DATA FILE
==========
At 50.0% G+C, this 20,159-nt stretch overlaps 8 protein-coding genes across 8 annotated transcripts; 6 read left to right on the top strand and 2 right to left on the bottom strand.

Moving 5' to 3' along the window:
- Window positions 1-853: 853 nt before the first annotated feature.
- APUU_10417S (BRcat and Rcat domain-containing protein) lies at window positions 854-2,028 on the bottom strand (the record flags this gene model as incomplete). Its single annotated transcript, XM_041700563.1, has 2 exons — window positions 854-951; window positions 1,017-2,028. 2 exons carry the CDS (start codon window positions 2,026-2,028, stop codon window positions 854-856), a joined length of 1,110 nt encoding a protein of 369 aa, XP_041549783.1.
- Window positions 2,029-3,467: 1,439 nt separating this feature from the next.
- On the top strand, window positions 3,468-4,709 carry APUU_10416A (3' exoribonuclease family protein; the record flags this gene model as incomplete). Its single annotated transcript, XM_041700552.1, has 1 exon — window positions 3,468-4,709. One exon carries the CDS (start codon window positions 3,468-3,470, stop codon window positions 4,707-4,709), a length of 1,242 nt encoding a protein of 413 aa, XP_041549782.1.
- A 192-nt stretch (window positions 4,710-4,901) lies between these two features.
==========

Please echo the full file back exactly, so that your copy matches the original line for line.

At 50.0% G+C, this 20,159-nt stretch overlaps 8 protein-coding genes across 8 annotated transcripts; 6 read left to right on the top strand and 2 right to left on the bottom strand.

Moving 5' to 3' along the window:
- Window positions 1-853: 853 nt before the first annotated feature.
- APUU_10417S (BRcat and Rcat domain-containing protein) lies at window positions 854-2,028 on the bottom strand (the record flags this gene model as incomplete). Its single annotated transcript, XM_041700563.1, has 2 exons — window positions 854-951; window positions 1,017-2,028. 2 exons carry the CDS (start codon window positions 2,026-2,028, stop codon window positions 854-856), a joined length of 1,110 nt encoding a protein of 369 aa, XP_041549783.1.
- Window positions 2,029-3,467: 1,439 nt separating this feature from the next.
- On the top strand, window positions 3,468-4,709 carry APUU_10416A (3' exoribonuclease family protein; the record flags this gene model as incomplete). Its single annotated transcript, XM_041700552.1, has 1 exon — window positions 3,468-4,709. One exon carries the CDS (start codon window positions 3,468-3,470, stop codon window positions 4,707-4,709), a length of 1,242 nt encoding a protein of 413 aa, XP_041549782.1.
- A 192-nt stretch (window positions 4,710-4,901) lies between these two features.